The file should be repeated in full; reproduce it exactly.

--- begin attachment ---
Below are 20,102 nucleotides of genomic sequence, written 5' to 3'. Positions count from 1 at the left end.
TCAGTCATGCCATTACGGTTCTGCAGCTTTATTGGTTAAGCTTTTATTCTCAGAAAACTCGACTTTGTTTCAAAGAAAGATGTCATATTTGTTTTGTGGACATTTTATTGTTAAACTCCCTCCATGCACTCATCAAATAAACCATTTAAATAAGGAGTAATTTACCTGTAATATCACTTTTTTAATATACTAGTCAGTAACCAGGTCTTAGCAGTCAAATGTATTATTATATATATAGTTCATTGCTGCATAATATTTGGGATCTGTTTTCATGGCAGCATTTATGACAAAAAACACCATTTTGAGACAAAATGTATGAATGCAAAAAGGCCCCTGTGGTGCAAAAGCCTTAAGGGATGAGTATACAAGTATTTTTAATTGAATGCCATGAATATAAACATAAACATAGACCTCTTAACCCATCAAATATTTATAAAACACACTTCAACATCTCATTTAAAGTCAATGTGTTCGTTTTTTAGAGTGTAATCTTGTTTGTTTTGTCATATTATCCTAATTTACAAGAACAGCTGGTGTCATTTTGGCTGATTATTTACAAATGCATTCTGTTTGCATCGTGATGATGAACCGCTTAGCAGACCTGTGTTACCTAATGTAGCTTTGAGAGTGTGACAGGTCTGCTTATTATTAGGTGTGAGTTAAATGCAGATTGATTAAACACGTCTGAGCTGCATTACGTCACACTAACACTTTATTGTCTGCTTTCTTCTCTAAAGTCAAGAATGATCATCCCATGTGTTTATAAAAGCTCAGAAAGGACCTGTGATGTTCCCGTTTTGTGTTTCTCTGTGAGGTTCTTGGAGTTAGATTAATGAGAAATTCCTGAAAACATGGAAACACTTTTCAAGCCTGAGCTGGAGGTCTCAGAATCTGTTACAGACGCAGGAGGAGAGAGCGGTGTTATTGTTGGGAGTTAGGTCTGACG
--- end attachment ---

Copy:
Below are 20,102 nucleotides of genomic sequence, written 5' to 3'. Positions count from 1 at the left end.
TCAGTCATGCCATTACGGTTCTGCAGCTTTATTGGTTAAGCTTTTATTCTCAGAAAACTCGACTTTGTTTCAAAGAAAGATGTCATATTTGTTTTGTGGACATTTTATTGTTAAACTCCCTCCATGCACTCATCAAATAAACCATTTAAATAAGGAGTAATTTACCTGTAATATCACTTTTTTAATATACTAGTCAGTAACCAGGTCTTAGCAGTCAAATGTATTATTATATATATAGTTCATTGCTGCATAATATTTGGGATCTGTTTTCATGGCAGCATTTATGACAAAAAACACCATTTTGAGACAAAATGTATGAATGCAAAAAGGCCCCTGTGGTGCAAAAGCCTTAAGGGATGAGTATACAAGTATTTTTAATTGAATGCCATGAATATAAACATAAACATAGACCTCTTAACCCATCAAATATTTATAAAACACACTTCAACATCTCATTTAAAGTCAATGTGTTCGTTTTTTAGAGTGTAATCTTGTTTGTTTTGTCATATTATCCTAATTTACAAGAACAGCTGGTGTCATTTTGGCTGATTATTTACAAATGCATTCTGTTTGCATCGTGATGATGAACCGCTTAGCAGACCTGTGTTACCTAATGTAGCTTTGAGAGTGTGACAGGTCTGCTTATTATTAGGTGTGAGTTAAATGCAGATTGATTAAACACGTCTGAGCTGCATTACGTCACACTAACACTTTATTGTCTGCTTTCTTCTCTAAAGTCAAGAATGATCATCCCATGTGTTTATAAAAGCTCAGAAAGGACCTGTGATGTTCCCGTTTTGTGTTTCTCTGTGAGGTTCTTGGAGTTAGATTAATGAGAAATTCCTGAAAACATGGAAACACTTTTCAAGCCTGAGCTGGAGGTCTCAGAATCTGTTACAGACGCAGGAGGAGAGAGCGGTGTTATTGTTGGGAGTTAGGTCTGACG